He underwent interrogation for four hours at the police station for exchanging messages with other protestors who had taken to the streets at the time. He believes his emails were monitored by the police, but he escaped lightly, receiving only a mild warning from the police that he should not be involved in activities of this type.
H.C., who doesn’t know his parents and whose grandfather died when he was 9 years old, has no contact with his relatives in Iran. He has been in the center for about two weeks because he was caught with a fake Algerian passport. He is hopeful that a Western country will accept him as a refugee, and said Turkey seems to be no different from Iran as regards comforts provided to disabled people.
Another refugee, S.L., an Azeri from Shiraz, came to Turkey legally with her 18-year-old sister about a year ago. In Iran, she studied child psychology at the university in English and Farsi, then taught at high school. Aged 35, she has no contact with her family in Iran. She has no political background, but she doesn’t have any good memories of Iran. “A single woman in Iran could not possibly feel free. Women are repressed in Iran,” she said.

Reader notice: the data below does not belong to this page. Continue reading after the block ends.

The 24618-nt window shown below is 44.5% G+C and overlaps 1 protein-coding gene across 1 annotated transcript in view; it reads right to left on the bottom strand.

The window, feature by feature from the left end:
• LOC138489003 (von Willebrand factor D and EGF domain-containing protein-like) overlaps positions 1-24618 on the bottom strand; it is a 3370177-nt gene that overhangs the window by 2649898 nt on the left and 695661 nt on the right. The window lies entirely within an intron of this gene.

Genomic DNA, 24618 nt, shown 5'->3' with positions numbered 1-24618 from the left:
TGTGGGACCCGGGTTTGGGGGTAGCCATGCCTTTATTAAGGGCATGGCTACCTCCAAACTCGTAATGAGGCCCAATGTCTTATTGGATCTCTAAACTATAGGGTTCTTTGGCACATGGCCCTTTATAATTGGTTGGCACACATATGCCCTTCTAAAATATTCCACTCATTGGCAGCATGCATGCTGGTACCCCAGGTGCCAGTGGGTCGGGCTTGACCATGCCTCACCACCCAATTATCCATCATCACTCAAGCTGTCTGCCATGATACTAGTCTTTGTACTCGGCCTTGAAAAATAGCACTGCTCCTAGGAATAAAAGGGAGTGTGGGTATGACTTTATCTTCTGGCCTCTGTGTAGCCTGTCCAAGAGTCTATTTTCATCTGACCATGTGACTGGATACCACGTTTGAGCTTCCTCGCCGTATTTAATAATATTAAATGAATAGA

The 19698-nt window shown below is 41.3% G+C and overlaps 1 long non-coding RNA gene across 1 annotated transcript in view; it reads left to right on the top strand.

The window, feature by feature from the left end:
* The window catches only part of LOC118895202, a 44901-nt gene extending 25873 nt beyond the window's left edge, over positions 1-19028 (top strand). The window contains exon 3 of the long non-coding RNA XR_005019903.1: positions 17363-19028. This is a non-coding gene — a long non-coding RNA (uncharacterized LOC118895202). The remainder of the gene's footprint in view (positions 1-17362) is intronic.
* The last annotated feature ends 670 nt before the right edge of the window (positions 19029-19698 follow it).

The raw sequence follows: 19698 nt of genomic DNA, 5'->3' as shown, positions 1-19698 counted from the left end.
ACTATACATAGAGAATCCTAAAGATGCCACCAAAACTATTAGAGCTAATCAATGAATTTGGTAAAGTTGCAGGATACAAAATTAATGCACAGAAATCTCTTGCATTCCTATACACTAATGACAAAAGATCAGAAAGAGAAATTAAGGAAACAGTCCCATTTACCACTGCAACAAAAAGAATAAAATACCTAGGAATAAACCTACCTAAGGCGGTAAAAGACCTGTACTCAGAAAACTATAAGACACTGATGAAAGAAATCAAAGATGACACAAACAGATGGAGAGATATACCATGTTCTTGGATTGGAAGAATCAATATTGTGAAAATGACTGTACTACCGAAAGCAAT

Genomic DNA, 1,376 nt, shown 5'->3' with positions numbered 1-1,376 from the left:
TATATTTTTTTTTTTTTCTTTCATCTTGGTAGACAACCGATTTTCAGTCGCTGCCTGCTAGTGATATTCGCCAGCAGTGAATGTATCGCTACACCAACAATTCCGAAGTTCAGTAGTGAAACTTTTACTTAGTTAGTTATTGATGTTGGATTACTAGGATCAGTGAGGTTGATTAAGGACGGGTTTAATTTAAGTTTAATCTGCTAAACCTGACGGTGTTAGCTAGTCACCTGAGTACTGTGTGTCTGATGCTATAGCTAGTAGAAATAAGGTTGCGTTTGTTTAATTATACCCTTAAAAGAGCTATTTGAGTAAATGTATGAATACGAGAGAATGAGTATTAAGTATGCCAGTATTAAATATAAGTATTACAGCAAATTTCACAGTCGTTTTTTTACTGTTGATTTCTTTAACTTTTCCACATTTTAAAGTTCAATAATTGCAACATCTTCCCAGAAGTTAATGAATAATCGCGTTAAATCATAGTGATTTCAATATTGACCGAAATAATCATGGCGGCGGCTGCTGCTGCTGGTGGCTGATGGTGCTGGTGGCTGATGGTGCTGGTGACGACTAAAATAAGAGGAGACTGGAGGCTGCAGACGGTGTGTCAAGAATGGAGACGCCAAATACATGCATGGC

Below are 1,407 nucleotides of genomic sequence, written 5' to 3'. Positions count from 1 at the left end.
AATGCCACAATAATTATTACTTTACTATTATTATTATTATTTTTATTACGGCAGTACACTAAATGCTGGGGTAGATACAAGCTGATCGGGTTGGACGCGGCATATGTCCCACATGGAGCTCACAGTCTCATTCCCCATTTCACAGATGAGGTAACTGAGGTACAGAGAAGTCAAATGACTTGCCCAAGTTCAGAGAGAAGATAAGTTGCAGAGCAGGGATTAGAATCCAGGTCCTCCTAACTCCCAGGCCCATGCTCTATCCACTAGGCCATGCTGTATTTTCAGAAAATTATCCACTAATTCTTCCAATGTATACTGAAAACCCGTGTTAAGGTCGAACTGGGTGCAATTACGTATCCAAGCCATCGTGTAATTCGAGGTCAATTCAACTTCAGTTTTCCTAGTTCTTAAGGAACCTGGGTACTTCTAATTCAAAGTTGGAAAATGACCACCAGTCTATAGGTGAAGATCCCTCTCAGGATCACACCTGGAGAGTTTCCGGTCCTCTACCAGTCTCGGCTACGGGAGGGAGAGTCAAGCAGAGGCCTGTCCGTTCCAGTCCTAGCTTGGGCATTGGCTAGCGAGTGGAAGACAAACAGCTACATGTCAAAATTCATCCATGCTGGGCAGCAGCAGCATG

She wanted to live with her sister in Istanbul, who had obtained right of residency in Turkey, but she risks being sent back to Iran. “So, I have no other choice than ask to be accepted as a refugee by a Western country,” she remarked. She left Iran because as a woman she didn’t feel comfortable there, and now she wants to live in a country where women feel safe.